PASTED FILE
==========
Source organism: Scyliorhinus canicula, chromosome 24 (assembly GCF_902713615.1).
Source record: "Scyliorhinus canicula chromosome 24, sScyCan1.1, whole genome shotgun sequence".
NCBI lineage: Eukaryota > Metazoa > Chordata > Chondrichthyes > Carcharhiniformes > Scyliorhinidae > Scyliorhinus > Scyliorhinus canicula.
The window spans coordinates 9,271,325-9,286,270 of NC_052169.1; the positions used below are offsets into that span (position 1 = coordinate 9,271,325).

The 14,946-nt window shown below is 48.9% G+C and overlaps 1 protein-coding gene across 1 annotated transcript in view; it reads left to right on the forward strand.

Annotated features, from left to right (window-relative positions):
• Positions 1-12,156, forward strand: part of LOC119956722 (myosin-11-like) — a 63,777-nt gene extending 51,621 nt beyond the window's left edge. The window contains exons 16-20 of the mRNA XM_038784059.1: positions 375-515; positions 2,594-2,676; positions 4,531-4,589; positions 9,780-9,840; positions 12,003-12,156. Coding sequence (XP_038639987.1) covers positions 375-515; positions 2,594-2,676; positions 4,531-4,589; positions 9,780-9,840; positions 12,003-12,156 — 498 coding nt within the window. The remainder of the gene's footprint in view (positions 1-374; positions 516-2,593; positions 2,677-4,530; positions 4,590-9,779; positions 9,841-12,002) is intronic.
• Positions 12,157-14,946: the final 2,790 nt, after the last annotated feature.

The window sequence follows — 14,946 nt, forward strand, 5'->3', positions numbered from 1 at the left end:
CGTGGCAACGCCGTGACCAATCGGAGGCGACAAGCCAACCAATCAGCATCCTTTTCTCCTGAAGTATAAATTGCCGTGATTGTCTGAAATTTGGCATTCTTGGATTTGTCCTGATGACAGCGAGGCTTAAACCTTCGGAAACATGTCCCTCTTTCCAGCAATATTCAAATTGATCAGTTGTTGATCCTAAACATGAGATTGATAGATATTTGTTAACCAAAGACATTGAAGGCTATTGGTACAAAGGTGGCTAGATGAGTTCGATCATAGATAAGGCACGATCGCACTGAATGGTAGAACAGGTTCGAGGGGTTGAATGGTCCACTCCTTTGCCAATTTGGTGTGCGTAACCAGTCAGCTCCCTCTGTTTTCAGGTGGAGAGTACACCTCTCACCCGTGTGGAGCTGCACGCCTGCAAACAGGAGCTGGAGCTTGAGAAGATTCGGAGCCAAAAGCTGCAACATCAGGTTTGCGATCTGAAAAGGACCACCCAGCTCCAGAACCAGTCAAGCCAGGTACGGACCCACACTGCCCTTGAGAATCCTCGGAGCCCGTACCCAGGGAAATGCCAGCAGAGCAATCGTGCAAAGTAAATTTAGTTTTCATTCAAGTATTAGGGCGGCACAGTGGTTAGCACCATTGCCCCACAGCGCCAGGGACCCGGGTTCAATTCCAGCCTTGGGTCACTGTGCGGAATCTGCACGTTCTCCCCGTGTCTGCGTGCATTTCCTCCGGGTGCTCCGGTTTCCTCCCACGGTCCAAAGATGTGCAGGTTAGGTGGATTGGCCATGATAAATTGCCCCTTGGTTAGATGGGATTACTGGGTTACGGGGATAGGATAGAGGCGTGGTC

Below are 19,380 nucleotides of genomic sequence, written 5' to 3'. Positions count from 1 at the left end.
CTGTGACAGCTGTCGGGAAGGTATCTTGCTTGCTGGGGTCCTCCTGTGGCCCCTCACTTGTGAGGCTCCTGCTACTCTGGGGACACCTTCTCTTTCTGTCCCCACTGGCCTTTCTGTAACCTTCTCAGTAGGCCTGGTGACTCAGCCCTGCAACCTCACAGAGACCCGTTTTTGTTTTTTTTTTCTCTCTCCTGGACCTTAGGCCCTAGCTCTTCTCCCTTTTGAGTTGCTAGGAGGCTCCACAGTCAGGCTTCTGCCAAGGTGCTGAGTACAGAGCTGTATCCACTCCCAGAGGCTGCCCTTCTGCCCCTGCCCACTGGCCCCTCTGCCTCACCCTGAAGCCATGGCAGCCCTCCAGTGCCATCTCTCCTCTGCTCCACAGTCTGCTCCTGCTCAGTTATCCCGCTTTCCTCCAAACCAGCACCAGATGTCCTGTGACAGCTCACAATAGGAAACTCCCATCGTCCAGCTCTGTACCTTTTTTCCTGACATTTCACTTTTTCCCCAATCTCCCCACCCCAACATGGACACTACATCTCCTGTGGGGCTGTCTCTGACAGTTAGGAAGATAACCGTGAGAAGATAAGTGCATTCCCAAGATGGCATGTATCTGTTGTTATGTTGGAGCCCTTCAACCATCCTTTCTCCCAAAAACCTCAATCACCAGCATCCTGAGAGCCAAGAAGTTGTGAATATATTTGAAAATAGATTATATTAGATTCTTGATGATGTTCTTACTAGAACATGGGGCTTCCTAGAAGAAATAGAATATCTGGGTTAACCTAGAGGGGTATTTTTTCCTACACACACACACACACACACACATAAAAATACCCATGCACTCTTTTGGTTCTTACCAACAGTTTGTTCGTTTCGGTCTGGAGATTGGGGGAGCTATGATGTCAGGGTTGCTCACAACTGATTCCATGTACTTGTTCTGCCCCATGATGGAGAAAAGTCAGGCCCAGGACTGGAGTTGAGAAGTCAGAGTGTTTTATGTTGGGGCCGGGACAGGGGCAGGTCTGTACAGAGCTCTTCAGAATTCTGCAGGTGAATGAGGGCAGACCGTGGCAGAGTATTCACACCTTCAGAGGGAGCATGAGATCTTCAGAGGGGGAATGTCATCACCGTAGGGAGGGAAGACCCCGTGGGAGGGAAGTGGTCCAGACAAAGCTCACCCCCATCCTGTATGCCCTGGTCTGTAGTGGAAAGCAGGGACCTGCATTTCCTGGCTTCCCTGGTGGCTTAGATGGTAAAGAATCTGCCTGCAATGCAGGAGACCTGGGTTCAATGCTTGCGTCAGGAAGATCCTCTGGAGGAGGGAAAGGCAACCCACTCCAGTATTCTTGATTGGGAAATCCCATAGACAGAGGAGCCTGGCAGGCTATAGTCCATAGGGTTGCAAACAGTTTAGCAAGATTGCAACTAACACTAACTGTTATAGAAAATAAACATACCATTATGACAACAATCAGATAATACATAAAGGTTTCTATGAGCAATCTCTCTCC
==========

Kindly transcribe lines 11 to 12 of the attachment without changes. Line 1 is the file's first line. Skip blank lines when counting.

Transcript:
Below are 19,380 nucleotides of genomic sequence, written 5' to 3'. Positions count from 1 at the left end.
CTGTGACAGCTGTCGGGAAGGTATCTTGCTTGCTGGGGTCCTCCTGTGGCCCCTCACTTGTGAGGCTCCTGCTACTCTGGGGACACCTTCTCTTTCTGTCCCCACTGGCCTTTCTGTAACCTTCTCAGTAGGCCTGGTGACTCAGCCCTGCAACCTCACAGAGACCCGTTTTTGTTTTTTTTTTCTCTCTCCTGGACCTTAGGCCCTAGCTCTTCTCCCTTTTGAGTTGCTAGGAGGCTCCACAGTCAGGCTTCTGCCAAGGTGCTGAGTACAGAGCTGTATCCACTCCCAGAGGCTGCCCTTCTGCCCCTGCCCACTGGCCCCTCTGCCTCACCCTGAAGCCATGGCAGCCCTCCAGTGCCATCTCTCCTCTGCTCCACAGTCTGCTCCTGCTCAGTTATCCCGCTTTCCTCCAAACCAGCACCAGATGTCCTGTGACAGCTCACAATAGGAAACTCCCATCGTCCAGCTCTGTACCTTTTTTCCTGACATTTCACTTTTTCCCCAATCTCCCCACCCCAACATGGACACTACATCTCCTGTGGGGCTGTCTCTGACAGTTAGGAAGATAACCGTGAGAAGATAAGTGCATTCCCAAGATGGCATGTATCTGTTGTTATGTTGGAGCCCTTCAACCATCCTTTCTCCCAAAAACCTCAATCACCAGCATCCTGAGAGCCAAGAAGTTGTGAATATATTTGAAAATAGATTATATTAGATTCTTGATGATGTTCTTACTAGAACATGGGGCTTCCTAGAAGAAATAGAATATCTGGGTTAACCTAGAGGGGTATTTTTTCCTACACACACACACACACACACACATAAAAATACCCATGCACTCTTTTGGTTCTTACCAACAGTTTGTTCGTTTCGGTCTGGAGATTGGGGGAGCTATGATGTCAGGGTTGCTCACAACTGATTCCATGTACTTGTTCTGCCCCATGATGGAGAAAAGTCAGGCCCAGGACTGGAGTTGAGAAGTCAGAGTGTTTTATGTTGGGGCCGGGACAGGGGCAGGTCTGTACAGAGCTCTTCAGAATTCTGCAGGTGAATGAGGGCAGACCGTGGCAGAGTATTCACACCTTCAGAGGGAGCATGAGATCTTCAGAGGGGGAATGTCATCACCGTAGGGAGGGAAGACCCCGTGGGAGGGAAGTGGTCCAGACAAAGCTCACCCCCATCCTGTATGCCCTGGTCTGTAGTGGAAAGCAGGGACCTGCATTTCCTGGCTTCCCTGGTGGCTTAGATGGTAAAGAATCTGCCTGCAATGCAGGAGACCTGGGTTCAATGCTTGCGTCAGGAAGATCCTCTGGAGGAGGGAAAGGCAACCCACTCCAGTATTCTTGATTGGGAAATCCCATAGACAGAGGAGCCTGGCAGGCTATAGTCCATAGGGTTGCAAACAGTTTAGCAAGATTGCAACTAACACTAACTGTTATAGAAAATAAACATACCATTATGACAACAATCAGATAATACATAAAGGTTTCTATGAGCAATCTCTCTCC